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Abraham and Moses’ Impact on the Jewish Culture

  • Word Count: 743
  • Approx Pages: 3

It is Abraham in Genesis and Moses in Exodus whose experiences that pave the

way for the beginning of the Jewish culture. These two books, give both a history and

culture to the Jews. Through Abraham’s covenant with God, and Moses leading the Jews

out of Egypt, the Jewish people gain a sense of individualism for the first time. Steering

free from oppression, and inheriting a new confidence, the Jews are finally ready to

cultivate a nation.

In Genesis, after chapter 11, God promises Abraham that his decedents will

forever be his “Chosen People”, and that He will make Abraham the father of a multitude

of nations through his descendants. God tells Abraham, at the age of 75, that Sarah, his

wife, would bear a child. God also has Abraham and Sarah migrate to Canaan. On a trip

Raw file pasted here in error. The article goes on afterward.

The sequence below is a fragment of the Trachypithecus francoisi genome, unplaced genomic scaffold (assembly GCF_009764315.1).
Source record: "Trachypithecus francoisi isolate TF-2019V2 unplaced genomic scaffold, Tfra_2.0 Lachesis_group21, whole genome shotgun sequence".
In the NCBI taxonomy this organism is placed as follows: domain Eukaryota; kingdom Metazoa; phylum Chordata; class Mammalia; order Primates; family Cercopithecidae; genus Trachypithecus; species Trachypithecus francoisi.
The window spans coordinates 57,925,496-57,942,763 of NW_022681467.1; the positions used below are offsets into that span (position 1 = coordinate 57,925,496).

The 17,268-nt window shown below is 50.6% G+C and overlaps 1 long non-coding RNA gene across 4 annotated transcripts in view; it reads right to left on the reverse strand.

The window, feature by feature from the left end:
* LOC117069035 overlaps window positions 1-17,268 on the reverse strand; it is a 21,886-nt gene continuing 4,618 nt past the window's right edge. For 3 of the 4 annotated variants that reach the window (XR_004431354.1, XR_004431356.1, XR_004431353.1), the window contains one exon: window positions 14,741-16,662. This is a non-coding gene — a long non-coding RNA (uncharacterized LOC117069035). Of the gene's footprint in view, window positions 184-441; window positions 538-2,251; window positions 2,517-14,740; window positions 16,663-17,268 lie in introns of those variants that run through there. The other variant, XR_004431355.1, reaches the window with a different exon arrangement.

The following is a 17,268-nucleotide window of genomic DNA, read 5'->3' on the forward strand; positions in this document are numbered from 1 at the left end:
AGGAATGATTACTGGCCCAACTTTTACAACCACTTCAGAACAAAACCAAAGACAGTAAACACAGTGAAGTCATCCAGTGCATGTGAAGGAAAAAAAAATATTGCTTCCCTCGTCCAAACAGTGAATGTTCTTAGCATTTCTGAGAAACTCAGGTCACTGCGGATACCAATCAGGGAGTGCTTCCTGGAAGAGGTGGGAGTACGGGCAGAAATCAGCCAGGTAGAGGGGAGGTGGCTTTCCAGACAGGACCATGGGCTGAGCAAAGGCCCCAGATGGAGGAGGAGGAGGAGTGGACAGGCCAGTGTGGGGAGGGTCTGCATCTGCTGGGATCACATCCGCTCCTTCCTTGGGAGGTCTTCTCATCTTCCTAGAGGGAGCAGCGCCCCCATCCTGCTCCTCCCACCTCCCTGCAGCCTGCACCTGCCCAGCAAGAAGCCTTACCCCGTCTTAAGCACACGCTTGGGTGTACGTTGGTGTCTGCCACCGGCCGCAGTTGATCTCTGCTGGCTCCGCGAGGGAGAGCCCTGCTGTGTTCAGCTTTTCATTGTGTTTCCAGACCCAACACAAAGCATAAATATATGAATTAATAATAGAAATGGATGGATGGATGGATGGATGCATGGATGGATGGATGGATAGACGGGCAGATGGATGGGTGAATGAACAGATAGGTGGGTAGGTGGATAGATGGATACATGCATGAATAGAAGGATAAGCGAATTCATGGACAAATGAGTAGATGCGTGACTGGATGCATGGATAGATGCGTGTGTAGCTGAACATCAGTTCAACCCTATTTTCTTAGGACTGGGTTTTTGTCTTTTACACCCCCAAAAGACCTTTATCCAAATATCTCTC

to Egypt for food, the Egyptians notice Sarah’s beauty and order her to go before the

Pharaoh. Abraham lies and says that Sarah is his sister to escape a possible death, but the

Pharaoh soon realizes the truth. Luckily, before the Pharaoh could react, God intervenes

by strickening the Pharaoh and his household with a disease until the Pharaoh has to let

them go. However, if these hardships and adversities were not enough to deal with,

several decades of waiting passes as the fulfilling of God’s promises begin to look bleak.

How could this man, Abraham, continue to believe?

Abraham’s two characteristics, which are both extraordinary, are his patience and

his faith. His patience guides him through the grueling task of waiting for God’s plans to
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develop. His faith is remarkable as he believes that not only will his wife give birth, but

also that his children will carry the torch as “The Chosen People”. God obviously did

act on his promises as Abraham and Sarah finally had Isaac, and eventually their children

were recognized as the people of G...

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Abraham and Moses’ Impact on the Jewish Culture. (1969, December 31). In Retrieved 03:17, July 30, 2016, from